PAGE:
February 14, 2019

Flash Flooding Is Likely In Central And Southern California On Thursday



Flash flooding is likely across parts of California and Arizona on Thursday as an approaching storm system threatens to bring several inches of rain in a short period of time. Flood watches stretch from northern California to southeastern Arizona in anticipation of the heavy rain. It doesn't take much heavy rain in this part of the country to cause significant flooding problems.

A potent upper-level trough moving toward California this hour is responsible for the low-pressure system that will cause all of the headaches on Thursday. The latest forecast from the Weather Prediction Center calls for several inches of rain across most of the state, save for some of the rain shadows and the southern half of the Central Valley.



Accordingly, flash flood watches (that light green Mr. Yuk color) and flood watches (dark green) are in effect for much of California and parts of Arizona. Urban flooding, overflowing waterways, and flash flooding in rough terrain is likely during the heaviest rain. Mudslides are also possible on burn scars.

There's a ton of moisture in the atmosphere for the developing showers and thunderstorms to work with. Southwesterly flow around the southern end of the low is dragging deep tropical moisture north toward California. This ribbon of moisture, known as an "atmospheric river," is usually what's responsible for the intense rain events we see on the West Coast.

Source: CIMSS


You can see the atmospheric river approaching southern California in the image above, which shows precipitable water (PWAT) across the eastern Pacific. Precipitable water is the amount of rain that would fall if you condensed all the water vapor in a column of the atmosphere. If the PWAT over your house is 1.15", it means that you'd get about 1.15" of rain if you condensed all of the water vapor in the atmosphere above your town. PWAT isn't the whole story, of course, but higher PWAT values indicate a better opportunity for heavy rain—it's a deeper reservoir of moisture for showers and thunderstorms to tap into.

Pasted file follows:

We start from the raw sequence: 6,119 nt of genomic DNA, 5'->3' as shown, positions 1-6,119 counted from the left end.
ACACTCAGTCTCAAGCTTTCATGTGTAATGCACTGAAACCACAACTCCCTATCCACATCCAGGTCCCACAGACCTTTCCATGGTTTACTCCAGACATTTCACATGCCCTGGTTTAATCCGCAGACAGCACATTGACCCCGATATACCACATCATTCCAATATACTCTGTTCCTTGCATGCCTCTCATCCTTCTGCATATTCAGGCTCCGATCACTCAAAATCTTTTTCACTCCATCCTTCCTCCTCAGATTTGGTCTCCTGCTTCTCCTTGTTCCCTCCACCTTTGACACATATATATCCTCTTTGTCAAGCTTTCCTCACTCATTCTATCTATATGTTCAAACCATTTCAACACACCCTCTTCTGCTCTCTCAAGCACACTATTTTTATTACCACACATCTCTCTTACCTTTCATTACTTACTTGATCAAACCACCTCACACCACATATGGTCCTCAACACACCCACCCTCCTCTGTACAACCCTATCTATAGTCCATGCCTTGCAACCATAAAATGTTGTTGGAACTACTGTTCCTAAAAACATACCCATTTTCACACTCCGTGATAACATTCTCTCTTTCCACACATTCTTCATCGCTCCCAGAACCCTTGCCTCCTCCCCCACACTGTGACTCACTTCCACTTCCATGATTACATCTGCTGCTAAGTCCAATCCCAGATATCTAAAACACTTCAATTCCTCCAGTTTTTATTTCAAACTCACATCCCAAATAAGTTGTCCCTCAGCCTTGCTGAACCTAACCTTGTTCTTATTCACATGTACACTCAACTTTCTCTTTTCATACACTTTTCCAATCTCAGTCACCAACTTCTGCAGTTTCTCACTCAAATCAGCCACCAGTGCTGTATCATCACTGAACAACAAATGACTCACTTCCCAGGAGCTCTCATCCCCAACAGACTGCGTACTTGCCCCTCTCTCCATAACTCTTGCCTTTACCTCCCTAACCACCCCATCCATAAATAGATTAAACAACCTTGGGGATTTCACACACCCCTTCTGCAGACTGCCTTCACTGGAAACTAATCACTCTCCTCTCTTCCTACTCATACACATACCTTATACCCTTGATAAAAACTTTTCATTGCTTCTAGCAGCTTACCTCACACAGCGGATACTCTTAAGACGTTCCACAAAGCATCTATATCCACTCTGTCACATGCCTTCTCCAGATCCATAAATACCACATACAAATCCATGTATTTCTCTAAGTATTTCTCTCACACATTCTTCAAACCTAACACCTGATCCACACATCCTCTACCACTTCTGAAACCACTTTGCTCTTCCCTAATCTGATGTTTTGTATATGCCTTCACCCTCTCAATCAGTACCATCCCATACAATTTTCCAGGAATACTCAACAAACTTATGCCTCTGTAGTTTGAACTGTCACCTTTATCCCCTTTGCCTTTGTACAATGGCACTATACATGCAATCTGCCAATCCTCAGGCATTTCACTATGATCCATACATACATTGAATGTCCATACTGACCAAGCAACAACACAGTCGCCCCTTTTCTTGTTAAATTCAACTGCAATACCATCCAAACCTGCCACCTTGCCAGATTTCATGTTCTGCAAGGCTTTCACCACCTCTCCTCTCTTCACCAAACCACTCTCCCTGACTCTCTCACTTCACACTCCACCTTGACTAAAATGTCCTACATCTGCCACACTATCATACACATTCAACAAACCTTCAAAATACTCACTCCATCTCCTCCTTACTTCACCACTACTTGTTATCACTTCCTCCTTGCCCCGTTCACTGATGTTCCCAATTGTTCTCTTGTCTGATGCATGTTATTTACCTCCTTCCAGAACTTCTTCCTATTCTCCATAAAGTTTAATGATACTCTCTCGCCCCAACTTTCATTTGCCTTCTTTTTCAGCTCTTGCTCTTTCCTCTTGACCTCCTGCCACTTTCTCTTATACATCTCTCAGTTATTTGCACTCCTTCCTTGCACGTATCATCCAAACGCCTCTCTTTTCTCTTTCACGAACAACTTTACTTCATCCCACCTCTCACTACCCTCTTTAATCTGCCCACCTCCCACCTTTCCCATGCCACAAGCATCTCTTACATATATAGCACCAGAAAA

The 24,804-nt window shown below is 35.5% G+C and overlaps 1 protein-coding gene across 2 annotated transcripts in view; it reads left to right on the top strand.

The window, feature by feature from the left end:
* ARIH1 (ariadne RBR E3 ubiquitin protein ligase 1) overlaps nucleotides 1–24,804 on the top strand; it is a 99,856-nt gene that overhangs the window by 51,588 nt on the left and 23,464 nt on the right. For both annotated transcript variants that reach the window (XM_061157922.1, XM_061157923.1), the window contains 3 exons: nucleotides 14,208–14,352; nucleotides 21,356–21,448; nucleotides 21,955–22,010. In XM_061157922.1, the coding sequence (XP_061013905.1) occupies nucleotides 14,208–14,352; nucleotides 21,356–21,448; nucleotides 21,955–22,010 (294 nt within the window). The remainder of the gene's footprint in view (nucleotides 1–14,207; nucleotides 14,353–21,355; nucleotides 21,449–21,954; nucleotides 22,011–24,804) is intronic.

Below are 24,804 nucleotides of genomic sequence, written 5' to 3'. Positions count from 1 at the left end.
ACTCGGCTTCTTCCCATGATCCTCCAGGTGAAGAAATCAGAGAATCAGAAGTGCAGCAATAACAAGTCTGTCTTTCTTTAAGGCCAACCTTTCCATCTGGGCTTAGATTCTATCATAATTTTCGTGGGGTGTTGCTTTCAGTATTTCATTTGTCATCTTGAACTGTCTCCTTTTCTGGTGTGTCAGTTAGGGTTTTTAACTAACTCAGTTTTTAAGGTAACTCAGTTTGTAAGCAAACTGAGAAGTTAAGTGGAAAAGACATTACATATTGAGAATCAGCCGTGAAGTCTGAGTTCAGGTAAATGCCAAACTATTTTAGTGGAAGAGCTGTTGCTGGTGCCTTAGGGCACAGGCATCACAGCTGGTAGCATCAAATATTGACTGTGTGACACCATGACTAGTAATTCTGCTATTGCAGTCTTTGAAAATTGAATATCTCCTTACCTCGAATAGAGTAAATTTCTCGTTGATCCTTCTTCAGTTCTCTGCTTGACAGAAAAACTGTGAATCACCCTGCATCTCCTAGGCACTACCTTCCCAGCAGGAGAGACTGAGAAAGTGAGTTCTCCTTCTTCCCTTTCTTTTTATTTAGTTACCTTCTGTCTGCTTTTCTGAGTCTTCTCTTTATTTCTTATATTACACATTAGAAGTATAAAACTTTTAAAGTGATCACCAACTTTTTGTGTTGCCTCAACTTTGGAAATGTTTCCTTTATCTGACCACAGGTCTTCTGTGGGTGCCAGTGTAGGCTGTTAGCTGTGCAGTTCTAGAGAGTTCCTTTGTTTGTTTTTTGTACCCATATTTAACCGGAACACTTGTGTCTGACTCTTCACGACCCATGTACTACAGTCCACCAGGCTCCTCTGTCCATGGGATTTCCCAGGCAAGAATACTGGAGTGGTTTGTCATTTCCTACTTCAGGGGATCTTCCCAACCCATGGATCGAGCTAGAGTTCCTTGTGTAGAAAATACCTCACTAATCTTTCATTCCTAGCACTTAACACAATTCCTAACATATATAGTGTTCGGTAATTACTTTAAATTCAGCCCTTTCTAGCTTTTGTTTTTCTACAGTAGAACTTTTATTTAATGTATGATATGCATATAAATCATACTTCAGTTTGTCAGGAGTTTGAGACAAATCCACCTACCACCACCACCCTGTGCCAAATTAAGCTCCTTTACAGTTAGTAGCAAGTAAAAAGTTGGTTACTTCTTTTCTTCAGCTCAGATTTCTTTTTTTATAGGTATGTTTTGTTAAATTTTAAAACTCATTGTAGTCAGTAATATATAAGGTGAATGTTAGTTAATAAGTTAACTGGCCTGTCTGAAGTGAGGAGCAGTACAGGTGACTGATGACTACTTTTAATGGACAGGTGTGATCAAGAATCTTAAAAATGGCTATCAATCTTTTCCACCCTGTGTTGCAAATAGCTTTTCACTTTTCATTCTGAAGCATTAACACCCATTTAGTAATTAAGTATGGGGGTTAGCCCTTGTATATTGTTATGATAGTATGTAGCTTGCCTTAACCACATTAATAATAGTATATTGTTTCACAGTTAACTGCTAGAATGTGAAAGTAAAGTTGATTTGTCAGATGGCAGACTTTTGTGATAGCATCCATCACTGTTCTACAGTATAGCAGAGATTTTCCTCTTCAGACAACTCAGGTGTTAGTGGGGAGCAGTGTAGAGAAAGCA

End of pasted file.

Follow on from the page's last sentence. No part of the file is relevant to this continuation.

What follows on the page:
It's not just the heavy rain you have to look out for. Some of those thunderstorms could be on the stronger side. The Storm Prediction Center says there's a marginal risk of severe thunderstorms in the Central Valley between Sacramento and Fresno. The agency's late-night forecast on Wednesday said that any thunderstorm that can get strong enough could produce gusty winds, small hall, or even a brief tornado. Tornadoes aren't all that uncommon in California, and this area is exactly where you'd expect to see them develop.

Source: NOHRSC


Also: snow. Lots of it. Not only is this good for ski resorts, but this kind of snowpack will help replenish bodies of water downstream once it all starts to melt during the warmer months. The above analysis from NOHRSC shows seasonal snowfall accumulations between 10 and 20 feet near the mountain peaks, with some areas seeing seasonal totals closer to 30 feet. The latest snowfall forecasts easily add 3+ feet to those totals through this weekend.


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I graduated from the University of South Alabama in 2014 with a degree in political science and a minor in meteorology. I ran Gawker's The Vane for two years and I've contributed to Mental Floss, Forbes, Popular Science, and the Washington Post's Capital Weather Gang. I also teamed up with Outdoor Life to write a book called The Extreme Weather Survival Manual, which came out in October 2015.

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